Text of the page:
No matter the reason, orioles and warblers staying away.
So maybe that ultra-mild, phantom winter of 2011-12 and premature, glorious spring that followed weren’t all wonderful, huh?
Farmers in many cases were able to get into their fields and plant way earlier than usual, in some cases historically earlier. But now, we’re hearing now about farmers who are dealing with not just typical pests attacking their crops in greater numbers than usual, but different pests, too, that don’t normally come to this neck of the woods to do their munching.
And what about us backyard birder types? Did the sissy winter and early spring add up to a bounty of birds? Did our favorite birds come in greater numbers to our yards and feeders this spring to eat and, in some cases, nest? Did some new spring migrants visit, too, that had us lunging for the nearest bird book to see just what in the heck was perched on a branch in our backyard?
That would be no, and…no.
Some of our least favorite birds on the planet are certainly enjoying strength in numbers, however. If my backyard each spring is known as Grackle and Blackbird City, then this spring it’s constantly rush hour. They’re nesting all over the place, too, and as I write this I can hear out the open window the unmistakenably awful sound of a baby grackle screeching on the ground for mom or dad to shove some regurgitated food matter into its mouth.
Grackles and blackbirds probably cost me around $400 more each year in bird seed because of the sheer volume of seed that they can shove down their ugly throats.
Then there’s the sounds they make. When they’re looking for love in the spring, or maybe just establishing territory, and they puff up their feathers and make that squeak/screech combo sound? It would be easy for me to compare it on the Unpleasant Meter to the sound of fingernails scraped across a chalkboard, but that would be giving Quint on Jaws too much credit. For me, if the lowest rated sound on the Unpleasant Meter is someone struggling to open up a plastic bag of chips, the sound of the puffed-up grackle doing the squawk thing is a close second.
Yes, I’ve had some welcome winged spring visitors. Without the goldfinches and pine siskins, I don’t know why I’d bother even sitting in the porch once in a while to take in some of the ornithological sights and sounds in the yard. A few weeks ago, I had more white-throated sparrows than ever before, too, and more northern flicker activity than I can ever recall. And I always have house finches, and black-capped chickadees, lots of different sparrows, hummingbirds, and the white-breasted and red-breasted nuthatches. My brown thrasher couple are back to nest this year, too.
But where are the grosbeaks? In some years past, before the trees leafed out, I’d count three, four or even five different rose-breasted grosbeaks perched on the branches. This year, not one. And Baltimore orioles, probably defined as THE spring bird to attract around these parts? Zilch. Not one.
A few years ago, I set up two jelly and sliced-orange feeding stations in the backyard, one tucked in a corner surrounded by trees, and another right outside one of our living room windows. For weeks, it was unreal, almost like the orioles (orchard orioles, too) and all these different warblers had struck a deal, with the orioles having sole feeding rights at the far feeding station, and the warblers eating outside the window. I’ll never forget that spring, how many times I’d grab for my bird books because so many different ones would come and dig into that jelly. They were so close, I could easily identify them as Nashville, magnolia, Tennessee, etc.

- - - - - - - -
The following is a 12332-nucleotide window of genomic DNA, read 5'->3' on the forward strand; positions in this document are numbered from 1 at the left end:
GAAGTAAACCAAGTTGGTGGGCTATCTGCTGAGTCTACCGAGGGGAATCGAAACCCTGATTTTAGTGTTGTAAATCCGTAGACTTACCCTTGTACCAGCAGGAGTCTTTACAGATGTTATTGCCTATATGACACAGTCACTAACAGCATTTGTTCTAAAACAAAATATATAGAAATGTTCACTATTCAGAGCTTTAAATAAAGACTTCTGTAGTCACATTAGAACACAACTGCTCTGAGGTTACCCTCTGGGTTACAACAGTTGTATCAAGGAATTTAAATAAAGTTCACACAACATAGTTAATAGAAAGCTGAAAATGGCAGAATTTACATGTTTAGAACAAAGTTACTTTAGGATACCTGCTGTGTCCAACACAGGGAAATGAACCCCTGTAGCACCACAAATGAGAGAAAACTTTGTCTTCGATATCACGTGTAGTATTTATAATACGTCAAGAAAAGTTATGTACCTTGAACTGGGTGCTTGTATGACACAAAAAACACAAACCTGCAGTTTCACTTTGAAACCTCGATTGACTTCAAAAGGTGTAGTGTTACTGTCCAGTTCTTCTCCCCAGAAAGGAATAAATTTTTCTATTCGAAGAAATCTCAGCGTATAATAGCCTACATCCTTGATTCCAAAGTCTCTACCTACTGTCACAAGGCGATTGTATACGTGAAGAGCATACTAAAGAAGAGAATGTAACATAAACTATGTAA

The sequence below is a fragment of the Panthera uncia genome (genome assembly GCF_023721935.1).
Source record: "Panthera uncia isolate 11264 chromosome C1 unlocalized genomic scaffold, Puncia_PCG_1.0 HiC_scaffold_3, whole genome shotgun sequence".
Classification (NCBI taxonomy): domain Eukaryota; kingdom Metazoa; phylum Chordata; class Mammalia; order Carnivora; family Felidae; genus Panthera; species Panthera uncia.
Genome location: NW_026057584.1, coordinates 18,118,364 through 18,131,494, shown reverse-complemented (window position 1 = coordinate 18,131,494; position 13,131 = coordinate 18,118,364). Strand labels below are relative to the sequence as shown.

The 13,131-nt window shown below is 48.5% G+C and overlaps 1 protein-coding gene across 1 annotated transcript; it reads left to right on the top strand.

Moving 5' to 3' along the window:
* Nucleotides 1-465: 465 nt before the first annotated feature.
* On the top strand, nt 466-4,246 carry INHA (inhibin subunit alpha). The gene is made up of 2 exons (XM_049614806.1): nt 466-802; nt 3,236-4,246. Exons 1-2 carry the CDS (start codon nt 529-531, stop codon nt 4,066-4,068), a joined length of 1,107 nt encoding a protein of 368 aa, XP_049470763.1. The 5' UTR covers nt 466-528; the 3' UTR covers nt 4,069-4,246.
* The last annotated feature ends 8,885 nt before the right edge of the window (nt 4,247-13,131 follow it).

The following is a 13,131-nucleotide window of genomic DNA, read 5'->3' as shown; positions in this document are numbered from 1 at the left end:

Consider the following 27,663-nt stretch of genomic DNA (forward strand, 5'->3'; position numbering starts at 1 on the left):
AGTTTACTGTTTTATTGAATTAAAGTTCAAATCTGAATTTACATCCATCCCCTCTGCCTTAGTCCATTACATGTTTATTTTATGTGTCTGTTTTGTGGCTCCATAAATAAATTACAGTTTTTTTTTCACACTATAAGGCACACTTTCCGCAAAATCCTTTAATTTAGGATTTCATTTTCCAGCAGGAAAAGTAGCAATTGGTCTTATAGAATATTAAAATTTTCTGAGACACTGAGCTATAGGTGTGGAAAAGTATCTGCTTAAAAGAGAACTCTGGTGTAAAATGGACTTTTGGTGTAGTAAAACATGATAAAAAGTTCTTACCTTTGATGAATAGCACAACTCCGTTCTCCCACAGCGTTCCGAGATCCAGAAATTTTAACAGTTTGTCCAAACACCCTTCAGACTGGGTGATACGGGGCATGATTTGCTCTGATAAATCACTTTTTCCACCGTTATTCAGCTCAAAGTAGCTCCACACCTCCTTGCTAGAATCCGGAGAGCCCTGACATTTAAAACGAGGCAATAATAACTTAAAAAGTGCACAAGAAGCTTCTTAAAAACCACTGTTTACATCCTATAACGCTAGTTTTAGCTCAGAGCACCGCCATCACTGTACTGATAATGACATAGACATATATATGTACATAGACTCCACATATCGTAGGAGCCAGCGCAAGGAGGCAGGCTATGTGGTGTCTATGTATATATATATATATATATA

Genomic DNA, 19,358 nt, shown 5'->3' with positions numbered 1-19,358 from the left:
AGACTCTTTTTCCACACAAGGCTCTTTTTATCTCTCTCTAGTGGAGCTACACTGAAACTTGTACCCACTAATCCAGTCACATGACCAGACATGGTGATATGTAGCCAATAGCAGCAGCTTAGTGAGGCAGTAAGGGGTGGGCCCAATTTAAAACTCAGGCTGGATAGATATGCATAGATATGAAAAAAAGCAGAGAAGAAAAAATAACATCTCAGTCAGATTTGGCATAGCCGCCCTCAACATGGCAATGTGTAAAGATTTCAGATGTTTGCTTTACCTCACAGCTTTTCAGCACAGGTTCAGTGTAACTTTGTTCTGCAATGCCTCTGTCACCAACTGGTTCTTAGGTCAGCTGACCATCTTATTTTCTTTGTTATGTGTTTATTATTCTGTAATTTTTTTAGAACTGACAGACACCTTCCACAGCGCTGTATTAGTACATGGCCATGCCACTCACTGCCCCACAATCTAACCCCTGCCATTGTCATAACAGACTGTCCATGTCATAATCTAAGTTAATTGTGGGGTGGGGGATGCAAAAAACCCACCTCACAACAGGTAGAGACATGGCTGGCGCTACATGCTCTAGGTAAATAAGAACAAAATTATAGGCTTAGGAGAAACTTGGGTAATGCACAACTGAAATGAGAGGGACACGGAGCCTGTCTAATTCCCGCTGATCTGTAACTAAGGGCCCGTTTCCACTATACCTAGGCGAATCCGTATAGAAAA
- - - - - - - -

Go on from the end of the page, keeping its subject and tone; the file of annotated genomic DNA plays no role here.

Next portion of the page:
I haven’t had a warbler eat jelly in my backyard for two years. As for orioles, my wife swore she saw one a few weeks ago, but when I asked her where, she said it was trotting on the ground. We soon concluded that it was just a vibrant looking alpha robin male strutting his stuff. Then I screamed in a rage at my lovely bride, alerting her to the fact that everyone knows an oriole never trots around on the ground. Silly girl!
Maybe this isn’t all climate-change related, however. Maybe it’s something bigger, like…good jelly vs. cheap jelly. My wife and I always battle over my love of expensive brand names, and her desire to save a buck on store brands that are “just as good.” I always fed my orioles and warblers Smuckers grape jelly, but it’s been all downhill since a couple years ago, when I came home with a big jar of Our Family grape jelly.
But maybe this spring was the last straw. My wife was making a quick run to Wal-Mart and I told her to get some grape jelly. She came home with a jar of something known as “Bama” grape jelly. The first time I took the jar and a spoon out to the yard to glop some on a feeding station, I think an oriole or warbler flying overhead saw the brand – How could they not, with “BAMA” on the label written in such huge letters - and sent out word to his feathered homies that the guy on Sunset and gone cheap, and they all went to eat Smuckers in some gated neighborhood with a fancy neighborhood in some swank suburb somewhere.